This morning we celebrated Sinterklaas (a day early) with the kids — which is the Dutch equivalent of Christmas, except that it’s about Sinterklaas and not Jesus. When Madeline was a baby I was adamant that she would never believe in Santa Claus and that that should never be a part of Christmas. But somewhere along the way my opinion has changed.
We don’t do gifts from “Santa” and we don’t make a show about Santa coming down the chimney on Christmas Eve, but when they talk about Santa, we don’t shut them down. In fact, I’m not sure the little kids don’t believe in him. Luke, for example, wrote on a piece of paper the other day: “Santa, I baleve in you” in response to a viewing of Charlie Brown Christmas. Like I said, we don’t encourage it, but we don’t squelch it, either.
So, when the kids got up just after 7am this morning, when we had our alarm set for 7:30, they all came and snuggled in our bed and I asked them to tell the story of St. Nicholas. They know this from the Veggie Tales movie about him. Luke said a few things. Then Madeline. Then I said, “St. Nicholas was a man who robbed from the rich to give to the poor. He looked kind of like a fox, and his best friend was an overweight bear.” This, of course, was followed by Madeline saying, “Mo-om!” which she says every time I say something outlandish.
As we laid there I did distinguish between Disney’s 1973 version of Robin Hood and Saint Nicholas, and I gave them a little sermonette (in my barely conscious state) about giving. About when Jesus was born a lot of people had to give of themselves and risk all sorts of trouble in order for him to even be born. About how Jesus showed us what God’s good kingdom is supposed to be like, and that he said that we must be like little children in order to be a part of his kingdom. And, borrowing from my New Testament professor, I said, being like children means that we are vulnerable, that we need others, that we can’t survive on our own. And that’s why we give gifts on days like this, and why all year we need to give to others and receive what they have to give.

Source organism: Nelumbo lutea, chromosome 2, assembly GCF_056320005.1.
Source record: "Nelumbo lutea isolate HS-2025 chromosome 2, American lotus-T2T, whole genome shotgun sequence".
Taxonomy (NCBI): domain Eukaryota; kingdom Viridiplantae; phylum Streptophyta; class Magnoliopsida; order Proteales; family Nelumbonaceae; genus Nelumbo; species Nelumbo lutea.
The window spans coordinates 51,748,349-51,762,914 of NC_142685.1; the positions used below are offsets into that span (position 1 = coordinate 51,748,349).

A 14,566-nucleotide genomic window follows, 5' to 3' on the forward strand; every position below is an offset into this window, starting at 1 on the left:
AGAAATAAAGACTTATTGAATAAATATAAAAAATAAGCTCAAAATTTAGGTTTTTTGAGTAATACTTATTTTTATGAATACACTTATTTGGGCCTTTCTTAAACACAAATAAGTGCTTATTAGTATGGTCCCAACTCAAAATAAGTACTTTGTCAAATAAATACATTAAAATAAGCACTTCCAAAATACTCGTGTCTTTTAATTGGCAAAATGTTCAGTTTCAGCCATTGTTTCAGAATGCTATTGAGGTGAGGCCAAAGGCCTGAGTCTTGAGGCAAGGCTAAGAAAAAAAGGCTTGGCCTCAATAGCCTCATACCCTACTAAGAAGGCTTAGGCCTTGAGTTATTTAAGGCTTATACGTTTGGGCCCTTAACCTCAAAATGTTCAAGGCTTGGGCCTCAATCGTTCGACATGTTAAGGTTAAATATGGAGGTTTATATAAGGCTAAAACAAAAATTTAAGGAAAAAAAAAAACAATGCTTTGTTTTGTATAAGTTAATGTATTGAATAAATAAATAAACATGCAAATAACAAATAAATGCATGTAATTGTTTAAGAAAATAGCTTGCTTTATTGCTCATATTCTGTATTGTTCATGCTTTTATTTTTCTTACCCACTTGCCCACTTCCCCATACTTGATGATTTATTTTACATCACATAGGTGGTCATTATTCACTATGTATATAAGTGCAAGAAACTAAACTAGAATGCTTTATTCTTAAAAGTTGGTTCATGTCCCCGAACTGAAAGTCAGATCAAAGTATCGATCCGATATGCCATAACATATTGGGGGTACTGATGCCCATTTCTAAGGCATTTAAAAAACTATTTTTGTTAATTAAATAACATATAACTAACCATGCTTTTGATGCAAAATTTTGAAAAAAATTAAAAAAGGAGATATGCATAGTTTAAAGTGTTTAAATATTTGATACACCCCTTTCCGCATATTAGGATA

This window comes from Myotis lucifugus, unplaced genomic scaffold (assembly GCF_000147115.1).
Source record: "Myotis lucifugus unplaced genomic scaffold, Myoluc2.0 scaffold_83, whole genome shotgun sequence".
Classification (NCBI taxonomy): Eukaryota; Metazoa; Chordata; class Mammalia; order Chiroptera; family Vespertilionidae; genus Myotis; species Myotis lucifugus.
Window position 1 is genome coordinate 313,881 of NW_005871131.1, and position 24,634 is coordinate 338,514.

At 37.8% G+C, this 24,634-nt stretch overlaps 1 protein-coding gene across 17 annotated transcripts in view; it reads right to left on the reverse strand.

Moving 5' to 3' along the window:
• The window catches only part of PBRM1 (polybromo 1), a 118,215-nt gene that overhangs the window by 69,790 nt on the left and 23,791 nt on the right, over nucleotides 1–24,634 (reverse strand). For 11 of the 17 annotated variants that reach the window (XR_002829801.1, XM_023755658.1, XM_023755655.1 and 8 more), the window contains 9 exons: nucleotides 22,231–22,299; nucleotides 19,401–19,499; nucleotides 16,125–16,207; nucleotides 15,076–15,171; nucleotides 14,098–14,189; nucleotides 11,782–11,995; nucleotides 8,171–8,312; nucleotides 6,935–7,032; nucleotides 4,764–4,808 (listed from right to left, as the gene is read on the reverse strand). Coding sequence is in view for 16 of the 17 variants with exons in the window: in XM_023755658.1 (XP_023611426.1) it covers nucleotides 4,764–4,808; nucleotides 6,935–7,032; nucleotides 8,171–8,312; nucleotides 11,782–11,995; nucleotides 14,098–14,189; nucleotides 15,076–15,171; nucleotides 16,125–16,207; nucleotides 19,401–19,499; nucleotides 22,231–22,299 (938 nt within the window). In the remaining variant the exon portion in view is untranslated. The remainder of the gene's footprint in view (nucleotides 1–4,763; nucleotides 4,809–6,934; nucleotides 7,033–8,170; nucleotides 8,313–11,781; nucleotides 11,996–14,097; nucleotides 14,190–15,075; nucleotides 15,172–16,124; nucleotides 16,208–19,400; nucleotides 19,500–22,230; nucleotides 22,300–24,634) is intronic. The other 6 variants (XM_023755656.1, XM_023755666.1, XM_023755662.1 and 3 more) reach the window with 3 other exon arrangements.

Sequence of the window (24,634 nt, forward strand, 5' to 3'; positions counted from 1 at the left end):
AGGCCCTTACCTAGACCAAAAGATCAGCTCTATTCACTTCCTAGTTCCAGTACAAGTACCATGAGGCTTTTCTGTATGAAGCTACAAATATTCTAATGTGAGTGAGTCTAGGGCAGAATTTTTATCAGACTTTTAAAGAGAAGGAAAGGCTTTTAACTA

Or something like that, anyway.
And it was a nice morning. They’ve been playing with their few toys and eating breakfast for last hour. And this was our kids just after 7:30 this morning after they opened their gifts around the Christmas tree:
(No family picture is complete without Luke making this face.)
Happy holidays to everyone this month. And may we all experience the joy of giving and receiving as the vulnerable people we are, remembering the hope we have of true love and generosity.